Gene-Editing Startups Downplay Potential of Cancer Side Effect
Gene editing might promote mutations in a gene that’s also defective in many malignant cells.
(Bloomberg) -- Medical researchers say two new studies suggest that a cutting-edge therapy to repair defective genes could promote cancer-causing mutations in cells, a possible safety concern that some of the hottest companies in biotechnology may have to account for as they start human trials.
The laboratory studies were published Monday in the journal Nature Medicine. They suggest that, under the right conditions, the gene-editing method called CRISPR-Cas9 might promote mutations in a gene that’s also defective in many malignant cells.
Cells with mutations in the gene, called p53, can’t properly stop cells with DNA damage from dividing so the damage can be repaired -- which can be a key driver of cancer.
On Monday, the stocks of three companies developing the therapies plunged, as investors weighed whether the news would slow the introduction of treatments based on the technology. Crispr Therapeutics AG fell 13 percent at the close, while Editas Medicine Inc. dropped 7.8 percent and Intellia Therapeutics Inc. fell 9.8 percent.
Matthew Harrison, an analyst with Morgan Stanley, called the concerns overblown.
“Theoretical concerns will continue to arise with regards to gene editing until the first substantial set of clinical data is generated given the interest and volume of preclinical work being conducted in the field, but do not see any direct concerns,” he said in a note to clients. He has an equal-weight rating on Editas.
The three gene editing companies said they did not believe the potential p53 risk would affect their programs.
“We do not believe the theoretical risks described in these papers apply to Crispr Therapeutics’ programs,” company spokesman Christopher Erdman said in a statement. He said the company is using what are known as gene disruption and high-efficiency gene-correction methods, different than the ones used in the Nature Medicine studies.
Intellia “has not found this type of effect” in any of its animal or laboratory studies “despite extended observation,” Jennifer Mound Smoter, a spokeswoman for the company, said in an email. Intellia’s current work is focused on different cell types than the ones used in the Nature Medicine studies.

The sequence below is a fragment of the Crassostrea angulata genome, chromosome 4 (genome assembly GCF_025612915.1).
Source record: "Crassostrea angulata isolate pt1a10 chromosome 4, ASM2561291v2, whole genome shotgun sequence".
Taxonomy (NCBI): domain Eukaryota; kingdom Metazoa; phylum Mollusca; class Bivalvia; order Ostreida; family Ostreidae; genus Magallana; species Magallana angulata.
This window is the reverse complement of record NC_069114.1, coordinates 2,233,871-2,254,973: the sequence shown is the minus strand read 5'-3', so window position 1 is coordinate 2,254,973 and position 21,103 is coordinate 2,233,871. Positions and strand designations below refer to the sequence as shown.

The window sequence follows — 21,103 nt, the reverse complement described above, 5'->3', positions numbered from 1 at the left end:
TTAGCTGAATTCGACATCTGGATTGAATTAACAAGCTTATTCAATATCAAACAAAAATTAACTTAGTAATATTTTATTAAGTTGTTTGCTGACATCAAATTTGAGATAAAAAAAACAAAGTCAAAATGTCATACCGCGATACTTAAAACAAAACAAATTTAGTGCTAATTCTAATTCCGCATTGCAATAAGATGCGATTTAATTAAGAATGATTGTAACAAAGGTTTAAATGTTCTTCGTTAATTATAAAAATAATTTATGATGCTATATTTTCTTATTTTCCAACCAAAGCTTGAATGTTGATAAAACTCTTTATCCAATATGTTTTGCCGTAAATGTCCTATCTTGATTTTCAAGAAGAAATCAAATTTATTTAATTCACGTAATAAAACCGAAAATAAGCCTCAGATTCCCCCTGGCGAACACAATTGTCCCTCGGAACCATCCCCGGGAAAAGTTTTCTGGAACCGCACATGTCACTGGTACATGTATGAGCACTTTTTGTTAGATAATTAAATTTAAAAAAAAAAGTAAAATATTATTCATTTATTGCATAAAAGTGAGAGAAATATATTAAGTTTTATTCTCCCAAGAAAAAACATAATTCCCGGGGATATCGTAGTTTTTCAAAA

Editas Medicine can achieve “much higher targeted integration rates and gene correction without suppressing p53 than the authors of this paper saw in their experiment,” Cristi Barnett, a spokeswoman for the company, said in an email.
Jussi Taipale, a cancer researcher at the University of Cambridge who is a senior author on one of the two studies, said that gene-editing research should “move forward cautiously” to look for any evidence that the methods the companies are using could be selecting for cancer-promoting traits.
“I would think the risk is relatively minor, but it would still be important to build in safeguards into studies,” Taipale said. The study was done in conjunction with researchers at the Karolinska Institutet in Sweden.
The second Nature Medicine study is from scientists at Novartis AG who were investigating why it’s harder to edit the genes in another type of cell, human pluripotent stem cells. They found that the cells die off after certain types of gene editing, triggered by functioning p53.
As a consequence, the process could leave more surviving cells with mutations, the Novartis researchers said in the study.
--With assistance from Tatiana Darie.
To contact the reporters on this story: Robert Langreth in New York at firstname.lastname@example.org;Bailey Lipschultz in New York at email@example.com
To contact the editors responsible for this story: Drew Armstrong at firstname.lastname@example.org, Timothy Annett
©2018 Bloomberg L.P.